Another post on Preterism

Someone commented recently that the “rapture/escape teaching does more to dishearten believers than any ploy the world the flesh or the devil might devise.”  Yeah!!! wait…what?  “The world, the flesh, and the devil” aren’t as effective as Scriptural teaching in disheartening believers?  Because the “rapture/escape teaching” is derived from Scripture, not from philosophy or theology.  Oh, that’s right, I forgot; all the promises relating to Christ’s second coming have already been fulfilled by the destruction of Jerusalem in A.D. 70, which is why we’ve not had wars since then, and the Church has been triumphant from that day to this, and everyone in the world  is a follower of The Way.  Oh, that hasn’t happened, either, has it?  In fact, things seem to be getting very much worse.  So…either the Preterist Jesus is a liar, or he’s too weak to fulfill the promises he made, or he’s not even real.  Here’s the hope the Preterist Jesus offers:  “Find a happy place in your head, and go there.  Because I’m not coming back.  Don’t look for me; look to yourselves, and enjoy the kingdom of God that I promised to build after my return to earth.  Because, you know, I already came back in A.D. 70 with the Romans when they destroyed Jerusalem.  All that nonsense in John’s book of Revelation about half the world’s population dying from war, famine, and disease were fulfilled by the destruction of a single city.  The Millenium is now.”

A link.

Quite frankly, any doctrinal scheme or theory which depends for its very life on assigning a particular date (or date range) to the composition of a NT book should be dismissed out of hand on that basis alone. [Note: dating related to establishing first century human authorship is quite a different (legitimate) matter than that of dating related to establishing some doctrinal scheme or theory.] In total contrast, recognizing, heeding, taking to heart the Futurism of the book of Revelation, does not depend at all on whether it was composed at some particular pre or post-70AD date; rather, Futurism is based on a genuinely plain, normal, literal interpretation of “the words of the prophecy of this book” (with all due allowance for genuine figures of speech and symbols)—in accord with the vast connected whole of God’s prophetic truth (2 Pet. 1:20). Preterism, however, depends for its very life, not only on the particular date (pre-70AD) which it conveniently, arbitrarily, and groundlessly assigns to the book of Revelation, but also on its departure from a genuinely plain, normal, literal interpretation of “the words of the prophecy of this book,” a scheme which is inherently forced to mysticalize/alchemize the God-breathed book itself—in isolation from the vast connected whole of God’s prophetic truth.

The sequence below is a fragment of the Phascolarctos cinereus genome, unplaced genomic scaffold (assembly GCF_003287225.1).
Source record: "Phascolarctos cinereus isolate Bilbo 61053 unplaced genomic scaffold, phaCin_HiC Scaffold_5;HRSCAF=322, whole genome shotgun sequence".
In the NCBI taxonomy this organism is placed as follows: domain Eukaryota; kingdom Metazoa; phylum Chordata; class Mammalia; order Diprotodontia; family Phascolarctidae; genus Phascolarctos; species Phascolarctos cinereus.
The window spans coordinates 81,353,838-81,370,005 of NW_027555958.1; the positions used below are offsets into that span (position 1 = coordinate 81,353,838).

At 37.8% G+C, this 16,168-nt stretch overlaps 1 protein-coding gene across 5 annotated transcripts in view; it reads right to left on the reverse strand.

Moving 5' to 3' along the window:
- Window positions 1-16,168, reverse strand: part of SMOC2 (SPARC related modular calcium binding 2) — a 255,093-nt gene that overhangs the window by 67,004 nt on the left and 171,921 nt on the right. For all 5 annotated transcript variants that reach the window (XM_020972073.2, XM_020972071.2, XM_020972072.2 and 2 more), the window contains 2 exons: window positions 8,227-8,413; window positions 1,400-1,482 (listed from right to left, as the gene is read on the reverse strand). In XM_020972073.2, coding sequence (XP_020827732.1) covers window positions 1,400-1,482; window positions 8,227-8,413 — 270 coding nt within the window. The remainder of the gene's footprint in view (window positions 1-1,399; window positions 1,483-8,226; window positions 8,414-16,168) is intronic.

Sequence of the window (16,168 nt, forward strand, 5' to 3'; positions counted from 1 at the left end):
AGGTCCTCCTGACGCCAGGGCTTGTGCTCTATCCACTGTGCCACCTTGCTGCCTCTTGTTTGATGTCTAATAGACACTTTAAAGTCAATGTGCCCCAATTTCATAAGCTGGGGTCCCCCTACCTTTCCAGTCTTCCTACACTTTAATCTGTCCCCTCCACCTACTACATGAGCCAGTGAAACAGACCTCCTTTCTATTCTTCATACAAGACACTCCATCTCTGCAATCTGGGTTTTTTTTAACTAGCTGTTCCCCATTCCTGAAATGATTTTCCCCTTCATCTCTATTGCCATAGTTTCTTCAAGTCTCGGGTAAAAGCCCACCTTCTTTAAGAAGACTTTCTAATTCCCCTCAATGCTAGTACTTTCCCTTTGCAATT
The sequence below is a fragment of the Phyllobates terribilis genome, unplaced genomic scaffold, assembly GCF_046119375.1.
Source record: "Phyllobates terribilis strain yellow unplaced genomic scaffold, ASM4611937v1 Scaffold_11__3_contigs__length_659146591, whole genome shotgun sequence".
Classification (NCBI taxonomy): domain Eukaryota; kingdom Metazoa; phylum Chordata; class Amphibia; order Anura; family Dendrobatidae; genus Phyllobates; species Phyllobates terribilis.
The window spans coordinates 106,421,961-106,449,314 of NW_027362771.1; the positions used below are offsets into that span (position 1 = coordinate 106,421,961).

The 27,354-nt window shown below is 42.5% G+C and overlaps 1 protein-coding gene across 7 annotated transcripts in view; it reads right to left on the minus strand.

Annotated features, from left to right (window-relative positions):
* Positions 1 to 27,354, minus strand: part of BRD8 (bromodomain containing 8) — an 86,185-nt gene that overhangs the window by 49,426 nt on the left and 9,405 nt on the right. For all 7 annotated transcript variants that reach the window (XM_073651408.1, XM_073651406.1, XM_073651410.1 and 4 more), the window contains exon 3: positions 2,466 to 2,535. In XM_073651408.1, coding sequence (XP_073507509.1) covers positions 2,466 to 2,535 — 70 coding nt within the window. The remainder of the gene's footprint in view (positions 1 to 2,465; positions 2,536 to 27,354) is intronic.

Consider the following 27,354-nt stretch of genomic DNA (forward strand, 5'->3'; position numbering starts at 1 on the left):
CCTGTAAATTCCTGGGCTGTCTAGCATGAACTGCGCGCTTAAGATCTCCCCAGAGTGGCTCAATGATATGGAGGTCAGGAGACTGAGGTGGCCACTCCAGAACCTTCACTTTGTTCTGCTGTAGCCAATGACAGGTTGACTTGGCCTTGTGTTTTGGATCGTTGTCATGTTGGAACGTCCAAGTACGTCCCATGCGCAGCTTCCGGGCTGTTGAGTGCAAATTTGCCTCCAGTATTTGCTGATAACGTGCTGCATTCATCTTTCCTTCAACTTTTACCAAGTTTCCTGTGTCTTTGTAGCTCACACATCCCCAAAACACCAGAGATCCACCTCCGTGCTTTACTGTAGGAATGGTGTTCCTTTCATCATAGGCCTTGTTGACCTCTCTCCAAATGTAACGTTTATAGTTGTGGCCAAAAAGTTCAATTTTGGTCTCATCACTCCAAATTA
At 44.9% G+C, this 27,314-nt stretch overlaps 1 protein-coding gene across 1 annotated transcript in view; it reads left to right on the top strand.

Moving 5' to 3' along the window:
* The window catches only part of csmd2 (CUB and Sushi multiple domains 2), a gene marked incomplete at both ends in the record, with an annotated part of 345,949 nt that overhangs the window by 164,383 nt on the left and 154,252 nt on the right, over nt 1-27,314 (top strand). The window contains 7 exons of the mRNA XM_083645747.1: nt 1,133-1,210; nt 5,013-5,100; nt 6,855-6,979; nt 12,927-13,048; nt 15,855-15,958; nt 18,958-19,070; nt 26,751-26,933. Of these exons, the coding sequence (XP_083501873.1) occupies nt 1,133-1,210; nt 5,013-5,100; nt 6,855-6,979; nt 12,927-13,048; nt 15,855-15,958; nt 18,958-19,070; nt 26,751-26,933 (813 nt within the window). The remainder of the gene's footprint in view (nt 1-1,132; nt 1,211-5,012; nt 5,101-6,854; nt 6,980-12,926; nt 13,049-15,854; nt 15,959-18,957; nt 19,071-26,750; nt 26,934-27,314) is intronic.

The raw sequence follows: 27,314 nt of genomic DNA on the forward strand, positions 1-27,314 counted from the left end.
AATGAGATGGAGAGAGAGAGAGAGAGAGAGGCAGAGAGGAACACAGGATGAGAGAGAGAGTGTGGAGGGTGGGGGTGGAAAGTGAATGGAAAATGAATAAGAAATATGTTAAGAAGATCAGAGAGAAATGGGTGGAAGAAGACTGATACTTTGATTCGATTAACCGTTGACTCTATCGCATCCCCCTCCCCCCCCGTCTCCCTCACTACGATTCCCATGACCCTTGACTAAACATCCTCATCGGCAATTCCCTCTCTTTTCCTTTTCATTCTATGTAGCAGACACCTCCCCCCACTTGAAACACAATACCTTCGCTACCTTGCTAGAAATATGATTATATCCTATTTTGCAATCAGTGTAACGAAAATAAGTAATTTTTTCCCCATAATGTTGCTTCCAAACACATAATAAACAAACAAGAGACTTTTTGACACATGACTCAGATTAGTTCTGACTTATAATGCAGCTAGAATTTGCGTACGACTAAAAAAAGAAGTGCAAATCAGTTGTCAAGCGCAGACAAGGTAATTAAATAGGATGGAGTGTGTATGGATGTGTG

I prefer to keep my eyes on Christ, and on His return, which is what Scriptures say we should do.


5 Responses to “Another post on Preterism”

  1. I should add that, if nothing else, preterism’s heretical nature should be evident by the apparent reluctance of its proponents to be with Christ. “Be with Christ in the here and now!” they might say, but it’s hardly the same. The promise of Christ was that we would be with Him in the place that He prepared for us, not with Him in some spiritual sense while here on earth.

  2. mike and brandy Says:

    while in my Calvary Chapel days I was a Pretrib guy, I like to refer to myself as Pan-Trib now from something I heard.
    “Pray for Pre, Prepare for Post, serve the Lord and see how it all Pans out”
    are there any simple ways to explain the difference between the preterist and the historicist positions?

  3. This article describes the history of the historicist interpretation of Revelation:

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